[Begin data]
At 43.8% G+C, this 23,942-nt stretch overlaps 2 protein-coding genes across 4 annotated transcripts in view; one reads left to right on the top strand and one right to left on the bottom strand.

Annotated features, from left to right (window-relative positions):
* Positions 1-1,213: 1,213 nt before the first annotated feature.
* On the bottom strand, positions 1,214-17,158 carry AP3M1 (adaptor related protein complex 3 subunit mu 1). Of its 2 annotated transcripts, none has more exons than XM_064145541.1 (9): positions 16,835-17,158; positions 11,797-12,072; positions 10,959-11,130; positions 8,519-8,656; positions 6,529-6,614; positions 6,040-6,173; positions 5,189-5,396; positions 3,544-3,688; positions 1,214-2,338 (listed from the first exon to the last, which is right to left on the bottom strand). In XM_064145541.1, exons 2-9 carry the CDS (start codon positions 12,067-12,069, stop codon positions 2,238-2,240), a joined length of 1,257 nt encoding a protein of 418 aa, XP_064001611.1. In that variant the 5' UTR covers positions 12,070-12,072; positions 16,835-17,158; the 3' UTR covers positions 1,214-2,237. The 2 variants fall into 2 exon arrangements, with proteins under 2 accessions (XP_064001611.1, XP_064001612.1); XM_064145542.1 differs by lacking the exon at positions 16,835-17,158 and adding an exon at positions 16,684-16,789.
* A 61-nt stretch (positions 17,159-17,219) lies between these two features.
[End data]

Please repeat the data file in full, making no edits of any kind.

At 43.8% G+C, this 23,942-nt stretch overlaps 2 protein-coding genes across 4 annotated transcripts in view; one reads left to right on the top strand and one right to left on the bottom strand.

Annotated features, from left to right (window-relative positions):
* Positions 1-1,213: 1,213 nt before the first annotated feature.
* On the bottom strand, positions 1,214-17,158 carry AP3M1 (adaptor related protein complex 3 subunit mu 1). Of its 2 annotated transcripts, none has more exons than XM_064145541.1 (9): positions 16,835-17,158; positions 11,797-12,072; positions 10,959-11,130; positions 8,519-8,656; positions 6,529-6,614; positions 6,040-6,173; positions 5,189-5,396; positions 3,544-3,688; positions 1,214-2,338 (listed from the first exon to the last, which is right to left on the bottom strand). In XM_064145541.1, exons 2-9 carry the CDS (start codon positions 12,067-12,069, stop codon positions 2,238-2,240), a joined length of 1,257 nt encoding a protein of 418 aa, XP_064001611.1. In that variant the 5' UTR covers positions 12,070-12,072; positions 16,835-17,158; the 3' UTR covers positions 1,214-2,237. The 2 variants fall into 2 exon arrangements, with proteins under 2 accessions (XP_064001611.1, XP_064001612.1); XM_064145542.1 differs by lacking the exon at positions 16,835-17,158 and adding an exon at positions 16,684-16,789.
* A 61-nt stretch (positions 17,159-17,219) lies between these two features.